I’ve been working as a Certified PA for over eight years now. When I first started my career, I didn’t think of fasting as a tool for health improvement. If you’re like most people, you may think intermittent fasting sounds like a new or trendy diet topic, but in reality, people have been fasting for many thousands of years. It was only in the last 50-100 years that most people stopped fasting, mainly due to the convenience of things like grocery stores, refrigeration and fast food.
Today, I’ll share with you five ways that this normal human activity we call “intermittent fasting” can benefit your health. You should consult your Certified PA or other medical provider before fasting, especially if you have chronic medical conditions (like diabetes) or take certain medications.
1. Lower blood sugar & insulin = lower diabetes risk
When you eat, your blood sugar goes up, and so does a hormone called insulin. Insulin is secreted by your pancreas to help push blood sugar into your muscle and fat cells.
Many people have excessively high blood sugar, and excessively high insulin. That’s what causes type 2 diabetes, and it’s getting ridiculously common these days.
When you fast, your blood sugar and insulin gradually go down. That not only reduces your risk of getting diabetes in the future, it can also help improve signs and symptoms of type 2 diabetes.
2. Lower risk of other chronic medical conditions
Overall, the logic here is pretty simple. If you have diabetes (or prediabetes, or even just high insulin), that puts you at higher risk for almost every other chronic illness. For example, you’d be at much higher risk of having heart problems, kidney failure or even cancer.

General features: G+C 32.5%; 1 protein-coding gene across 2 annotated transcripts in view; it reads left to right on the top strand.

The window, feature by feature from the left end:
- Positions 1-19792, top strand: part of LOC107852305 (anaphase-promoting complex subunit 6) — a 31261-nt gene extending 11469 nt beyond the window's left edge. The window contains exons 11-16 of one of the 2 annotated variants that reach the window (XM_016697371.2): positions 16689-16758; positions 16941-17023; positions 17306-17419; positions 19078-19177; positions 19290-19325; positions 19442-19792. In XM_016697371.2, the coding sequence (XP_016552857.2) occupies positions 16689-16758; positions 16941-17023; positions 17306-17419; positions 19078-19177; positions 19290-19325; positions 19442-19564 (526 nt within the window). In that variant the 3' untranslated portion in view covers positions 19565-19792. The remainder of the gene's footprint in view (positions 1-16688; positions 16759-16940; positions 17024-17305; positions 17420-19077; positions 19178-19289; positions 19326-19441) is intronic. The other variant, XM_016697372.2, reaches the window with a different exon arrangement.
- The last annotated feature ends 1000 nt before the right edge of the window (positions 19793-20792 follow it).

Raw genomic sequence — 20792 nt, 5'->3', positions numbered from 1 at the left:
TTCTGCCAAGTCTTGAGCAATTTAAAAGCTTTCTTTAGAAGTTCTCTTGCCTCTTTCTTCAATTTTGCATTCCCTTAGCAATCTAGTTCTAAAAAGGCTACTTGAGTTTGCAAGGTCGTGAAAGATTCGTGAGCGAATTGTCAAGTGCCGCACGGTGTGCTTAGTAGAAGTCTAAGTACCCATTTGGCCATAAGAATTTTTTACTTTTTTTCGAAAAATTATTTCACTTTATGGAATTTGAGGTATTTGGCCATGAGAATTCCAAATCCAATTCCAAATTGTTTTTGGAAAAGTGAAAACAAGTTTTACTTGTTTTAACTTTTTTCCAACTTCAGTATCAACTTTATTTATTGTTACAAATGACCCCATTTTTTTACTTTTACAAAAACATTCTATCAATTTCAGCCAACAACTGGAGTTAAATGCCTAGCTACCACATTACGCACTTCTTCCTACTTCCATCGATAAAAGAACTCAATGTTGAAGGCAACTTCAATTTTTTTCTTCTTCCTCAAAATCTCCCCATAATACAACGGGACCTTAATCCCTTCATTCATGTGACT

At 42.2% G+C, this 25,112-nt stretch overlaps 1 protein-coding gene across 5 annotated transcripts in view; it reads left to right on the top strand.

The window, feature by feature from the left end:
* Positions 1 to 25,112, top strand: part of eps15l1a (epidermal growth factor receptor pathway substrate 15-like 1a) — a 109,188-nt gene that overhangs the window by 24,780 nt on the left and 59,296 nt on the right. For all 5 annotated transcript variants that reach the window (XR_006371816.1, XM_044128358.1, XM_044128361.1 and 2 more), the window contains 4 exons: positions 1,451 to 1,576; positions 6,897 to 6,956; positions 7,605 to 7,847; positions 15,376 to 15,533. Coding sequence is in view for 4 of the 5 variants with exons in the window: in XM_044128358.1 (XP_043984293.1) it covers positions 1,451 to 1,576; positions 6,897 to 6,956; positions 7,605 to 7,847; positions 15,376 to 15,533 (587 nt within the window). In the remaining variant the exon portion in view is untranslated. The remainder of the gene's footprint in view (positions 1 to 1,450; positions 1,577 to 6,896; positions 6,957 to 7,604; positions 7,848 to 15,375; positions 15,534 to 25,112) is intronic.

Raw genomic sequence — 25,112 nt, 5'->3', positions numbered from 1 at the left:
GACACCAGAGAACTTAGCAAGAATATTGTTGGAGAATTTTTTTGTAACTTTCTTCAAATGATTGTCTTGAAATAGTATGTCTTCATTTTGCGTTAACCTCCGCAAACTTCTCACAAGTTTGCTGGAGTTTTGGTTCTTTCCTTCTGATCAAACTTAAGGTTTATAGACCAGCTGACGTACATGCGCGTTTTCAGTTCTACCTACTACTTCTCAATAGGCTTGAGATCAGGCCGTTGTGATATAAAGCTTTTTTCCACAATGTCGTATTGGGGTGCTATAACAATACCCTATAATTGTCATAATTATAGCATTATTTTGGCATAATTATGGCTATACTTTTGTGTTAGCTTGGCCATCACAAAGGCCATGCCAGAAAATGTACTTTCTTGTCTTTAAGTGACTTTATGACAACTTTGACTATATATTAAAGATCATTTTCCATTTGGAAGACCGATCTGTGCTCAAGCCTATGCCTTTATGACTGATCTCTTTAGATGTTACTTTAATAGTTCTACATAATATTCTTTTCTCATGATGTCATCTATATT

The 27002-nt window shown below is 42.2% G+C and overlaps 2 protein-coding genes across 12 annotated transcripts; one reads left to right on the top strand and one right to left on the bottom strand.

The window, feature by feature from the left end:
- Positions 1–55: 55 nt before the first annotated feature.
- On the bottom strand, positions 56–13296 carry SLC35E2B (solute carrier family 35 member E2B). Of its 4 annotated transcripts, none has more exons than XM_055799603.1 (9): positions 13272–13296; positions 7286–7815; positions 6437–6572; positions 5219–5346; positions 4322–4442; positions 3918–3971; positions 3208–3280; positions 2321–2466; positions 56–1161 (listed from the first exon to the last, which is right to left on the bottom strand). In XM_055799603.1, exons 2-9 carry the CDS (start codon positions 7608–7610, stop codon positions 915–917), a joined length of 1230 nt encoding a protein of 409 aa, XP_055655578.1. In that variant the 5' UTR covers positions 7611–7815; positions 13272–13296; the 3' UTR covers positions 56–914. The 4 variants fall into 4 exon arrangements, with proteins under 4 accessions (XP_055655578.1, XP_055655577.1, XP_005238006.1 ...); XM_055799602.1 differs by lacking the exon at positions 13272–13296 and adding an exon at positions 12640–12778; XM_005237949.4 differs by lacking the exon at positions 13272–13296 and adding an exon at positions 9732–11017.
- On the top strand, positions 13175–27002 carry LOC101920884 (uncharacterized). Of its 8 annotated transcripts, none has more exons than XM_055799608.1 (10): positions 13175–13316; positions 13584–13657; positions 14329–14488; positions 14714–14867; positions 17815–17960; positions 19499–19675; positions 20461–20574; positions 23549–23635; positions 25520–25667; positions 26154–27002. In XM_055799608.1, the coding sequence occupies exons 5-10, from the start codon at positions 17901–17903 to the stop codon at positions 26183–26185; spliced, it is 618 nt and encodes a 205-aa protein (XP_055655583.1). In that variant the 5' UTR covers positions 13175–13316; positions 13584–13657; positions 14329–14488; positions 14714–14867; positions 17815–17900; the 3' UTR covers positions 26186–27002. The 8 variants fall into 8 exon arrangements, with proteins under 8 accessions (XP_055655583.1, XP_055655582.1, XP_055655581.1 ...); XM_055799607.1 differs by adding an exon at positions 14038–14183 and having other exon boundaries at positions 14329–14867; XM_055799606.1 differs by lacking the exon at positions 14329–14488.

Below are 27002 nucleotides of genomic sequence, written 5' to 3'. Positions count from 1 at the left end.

So anything you can do to lower your risk of diabetes (or reduce the severity if you have it already), will help reduce your risk of other chronic medical problems.
3. Improved sleep quality
If you practice daily intermittent fasting (time-restricted eating), it actually helps regulate your circadian rhythm. The circadian rhythm is the daily pattern of various hormonal, metabolic and other activities happening in your body every 24 hours. Some activities happen in the morning, others at night. Food timing influences the circadian rhythm by letting your liver know when it’s time to digest, and when it’s time to do other things. If you stop eating at least a few hours before bedtime, your body’s able to finish digesting all of the food and better prepare to focus on rest and repair at night. If you’re still digesting food when it’s time to sleep, your sleep quality will be somewhat diminished.
4. Rejuvenated immune system = fewer autoimmune symptoms
Studies have shown that prolonged water fasting (drinking water but not eating any food) can reduce autoimmune symptoms from conditions like multiple sclerosis. In this case, “prolonged fasting” means about four to five days, or longer.
Basically what happens is after about four or five days of fasting, your body starts breaking down a lot of your white blood cells, and it makes more stem cells. When you start eating again, your body uses the stem cells to rebuild your immune system.
When it rebuilds your immune system, the white blood cells tend to work better, and they don’t have as many autoimmune problems (or in other words, they’ll be less likely to attack your own body by accident).
5. Cleaning out the “junk”
When you fast for several hours or more, it starts to stimulate a process called “autophagy.” Autophagy is when your body starts scavenging for old or worn-out proteins inside your cells, in order to recycle them- basically it’s like “spring cleaning” inside your cells. You may not notice the effects right away, but overall, autophagy will make your body function better and reduce your risk of certain diseases – just another one of the cool benefits of fasting!
There are more ways fasting can benefit your health – I’ve only mentioned a few in this article. Overall, it can reduce the risk of diabetes and other chronic medical conditions and can have a dramatic impact on your health, and on the health of society at large. Talk to your Certified PA about intermittent fasting and how it might benefit your health!